Making PCI safe for operators

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Candace Stuart - FOR LEAD ONLY - 157.40 Kb
The growth in fluoroscopy-guided procedures has put operators between a rock and a hard place, or should I say, between exposure to radiation and the opportunity to obtain clinically useful information. According to the American Heart Association, the rate of patients who underwent PCI increased 58 percent between 1992 and 2004, making the potential for cumulative exposure to operators as they treat more of these patients greater.

A number of strategies have been identified to minimize exposure, from protective garments and shielding to effective dose management and staff training. Still, any advancement is welcome news. Putting practicalities aside, two reports this month offered opportunities for reducing radiation exposure for physicians.

The first was reported in Journal of the American College of Cardiology: Cardiovascular Interventions. Lange and colleagues in Germany noted that their research and studies by others have demonstrated that using the radial approach to PCI increases operator exposure to radiation compared with the femoral approach. They speculated that this added risk of exposure was one reason that some interventionalists shied away from embracing transradial PCI.

They took a safety strategy used in femoral PCI, pelvic lead shielding, and applied it to the radial setting with a randomized study that allowed them to compare operator radiation dose in both approaches. Operator radiation dose with radial access dropped from 20.9 uSv with no pelvic lead shielding to 9 uSv with pelvic lead shielding. Operators fared better with femoral access, though, at 15.3 uSv to 2.9 uSv.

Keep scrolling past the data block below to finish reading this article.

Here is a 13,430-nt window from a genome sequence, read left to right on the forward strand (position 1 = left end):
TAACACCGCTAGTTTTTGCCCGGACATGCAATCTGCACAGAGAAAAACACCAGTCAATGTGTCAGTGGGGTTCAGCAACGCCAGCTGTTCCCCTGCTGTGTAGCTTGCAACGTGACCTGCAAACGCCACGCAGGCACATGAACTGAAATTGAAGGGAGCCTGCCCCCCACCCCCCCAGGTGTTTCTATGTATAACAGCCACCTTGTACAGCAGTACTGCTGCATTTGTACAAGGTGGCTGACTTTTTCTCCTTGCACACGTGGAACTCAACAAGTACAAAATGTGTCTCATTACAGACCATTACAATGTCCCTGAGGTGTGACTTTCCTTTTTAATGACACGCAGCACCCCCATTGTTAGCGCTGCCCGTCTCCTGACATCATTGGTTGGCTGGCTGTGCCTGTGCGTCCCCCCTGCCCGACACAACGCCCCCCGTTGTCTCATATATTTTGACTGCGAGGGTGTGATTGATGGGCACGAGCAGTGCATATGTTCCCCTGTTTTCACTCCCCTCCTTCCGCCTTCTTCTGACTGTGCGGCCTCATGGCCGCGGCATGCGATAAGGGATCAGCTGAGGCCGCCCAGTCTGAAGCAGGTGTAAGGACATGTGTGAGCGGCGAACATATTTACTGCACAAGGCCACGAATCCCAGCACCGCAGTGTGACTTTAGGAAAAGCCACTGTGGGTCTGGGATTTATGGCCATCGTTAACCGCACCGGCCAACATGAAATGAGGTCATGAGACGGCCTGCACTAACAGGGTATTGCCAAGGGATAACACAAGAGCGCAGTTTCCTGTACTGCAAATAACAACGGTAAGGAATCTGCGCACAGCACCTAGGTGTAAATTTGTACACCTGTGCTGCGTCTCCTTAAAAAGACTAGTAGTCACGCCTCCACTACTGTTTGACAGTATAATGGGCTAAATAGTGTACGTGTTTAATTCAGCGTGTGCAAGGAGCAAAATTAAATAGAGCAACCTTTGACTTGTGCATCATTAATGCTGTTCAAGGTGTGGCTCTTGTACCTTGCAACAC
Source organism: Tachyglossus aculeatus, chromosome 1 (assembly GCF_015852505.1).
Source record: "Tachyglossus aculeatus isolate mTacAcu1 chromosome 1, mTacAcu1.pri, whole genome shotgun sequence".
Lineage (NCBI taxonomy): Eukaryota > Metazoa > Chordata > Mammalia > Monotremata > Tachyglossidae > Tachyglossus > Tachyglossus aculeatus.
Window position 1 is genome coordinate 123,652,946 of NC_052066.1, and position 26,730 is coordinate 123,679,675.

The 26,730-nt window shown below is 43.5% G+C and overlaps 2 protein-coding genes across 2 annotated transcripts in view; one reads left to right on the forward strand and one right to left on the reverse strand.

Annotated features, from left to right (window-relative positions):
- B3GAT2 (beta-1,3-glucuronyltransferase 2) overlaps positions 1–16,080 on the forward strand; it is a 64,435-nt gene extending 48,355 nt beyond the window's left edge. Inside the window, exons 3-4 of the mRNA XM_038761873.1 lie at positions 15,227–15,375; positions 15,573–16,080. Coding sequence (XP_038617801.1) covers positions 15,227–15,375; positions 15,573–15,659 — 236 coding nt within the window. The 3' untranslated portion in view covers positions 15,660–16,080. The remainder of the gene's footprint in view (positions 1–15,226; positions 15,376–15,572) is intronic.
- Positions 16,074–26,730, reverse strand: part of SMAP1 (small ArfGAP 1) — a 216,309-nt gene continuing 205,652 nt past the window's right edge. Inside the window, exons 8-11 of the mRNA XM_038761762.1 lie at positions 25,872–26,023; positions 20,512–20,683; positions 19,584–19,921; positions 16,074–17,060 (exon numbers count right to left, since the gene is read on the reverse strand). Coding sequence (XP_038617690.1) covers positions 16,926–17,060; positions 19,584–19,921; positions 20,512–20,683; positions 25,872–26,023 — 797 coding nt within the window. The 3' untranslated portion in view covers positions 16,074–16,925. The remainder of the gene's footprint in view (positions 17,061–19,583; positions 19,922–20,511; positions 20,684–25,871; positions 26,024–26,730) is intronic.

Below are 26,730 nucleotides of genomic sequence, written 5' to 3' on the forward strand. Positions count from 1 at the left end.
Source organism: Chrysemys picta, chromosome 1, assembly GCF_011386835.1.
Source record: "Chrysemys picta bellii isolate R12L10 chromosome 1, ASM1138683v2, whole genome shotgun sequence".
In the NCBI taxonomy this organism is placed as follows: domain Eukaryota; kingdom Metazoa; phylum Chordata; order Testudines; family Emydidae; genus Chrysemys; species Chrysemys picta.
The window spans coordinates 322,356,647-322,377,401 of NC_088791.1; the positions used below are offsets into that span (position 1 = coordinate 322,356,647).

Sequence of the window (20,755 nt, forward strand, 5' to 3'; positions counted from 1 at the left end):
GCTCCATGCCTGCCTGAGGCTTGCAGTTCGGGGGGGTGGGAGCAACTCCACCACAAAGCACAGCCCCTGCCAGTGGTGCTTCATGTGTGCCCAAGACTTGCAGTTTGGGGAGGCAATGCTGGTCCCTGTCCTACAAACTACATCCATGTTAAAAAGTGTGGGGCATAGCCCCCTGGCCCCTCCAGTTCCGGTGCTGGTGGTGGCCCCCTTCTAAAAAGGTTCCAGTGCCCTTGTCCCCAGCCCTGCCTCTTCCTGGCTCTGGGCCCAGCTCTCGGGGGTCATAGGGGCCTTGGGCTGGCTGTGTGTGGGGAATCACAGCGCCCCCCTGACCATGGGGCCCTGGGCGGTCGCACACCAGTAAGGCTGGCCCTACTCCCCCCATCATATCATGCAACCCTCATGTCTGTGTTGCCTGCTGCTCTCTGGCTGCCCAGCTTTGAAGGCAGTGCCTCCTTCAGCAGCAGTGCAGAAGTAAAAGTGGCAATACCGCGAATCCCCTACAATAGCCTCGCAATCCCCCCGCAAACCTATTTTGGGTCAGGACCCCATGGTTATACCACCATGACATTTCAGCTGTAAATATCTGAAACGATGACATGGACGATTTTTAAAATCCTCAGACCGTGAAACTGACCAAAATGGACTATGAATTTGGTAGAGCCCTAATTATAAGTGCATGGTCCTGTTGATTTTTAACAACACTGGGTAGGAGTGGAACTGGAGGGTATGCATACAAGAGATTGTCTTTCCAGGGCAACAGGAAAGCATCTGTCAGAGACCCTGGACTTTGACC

A step forward, but Lange et al conceded pelvic lead shielding didn’t close the “radiation gap” and additional approaches are still needed.

How about shelving the lead clothing line completely?

In a clinical trial at the 35th annual meeting of the Society for Cardiovascular Angiography and Interventions (SCAI), Giora Weisz, MD, offered a possible solution that put robotic system in the limelight with the operator remotely orchestrating the procedure behind radiation-shielded panels. Weisz, director of clinical cardiovascular research at the Center for Interventional Vascular Therapy at NewYork-Presbyterian Hospital/Columbia University Medical Center in New York City, reported that investigators treated 164 patients at nine sites using the system.

Median reduction in radiation exposure to the operator was 94.8 percent lower than the levels found at the standard table position, according to Weisz, and overall procedure success rate was 97.6 percent.

The robotic system, the CorPath 200 System (Corindus Vascular Robotics) has yet to receive FDA approval. Nor is it clear that if approved, hospitals could afford it. As yet, that rock and hard place hasn't shifted much, but the possibility that operators may be extracted from the middle is looking more promising.    

Candace Stuart
Cardiovascular Business, editor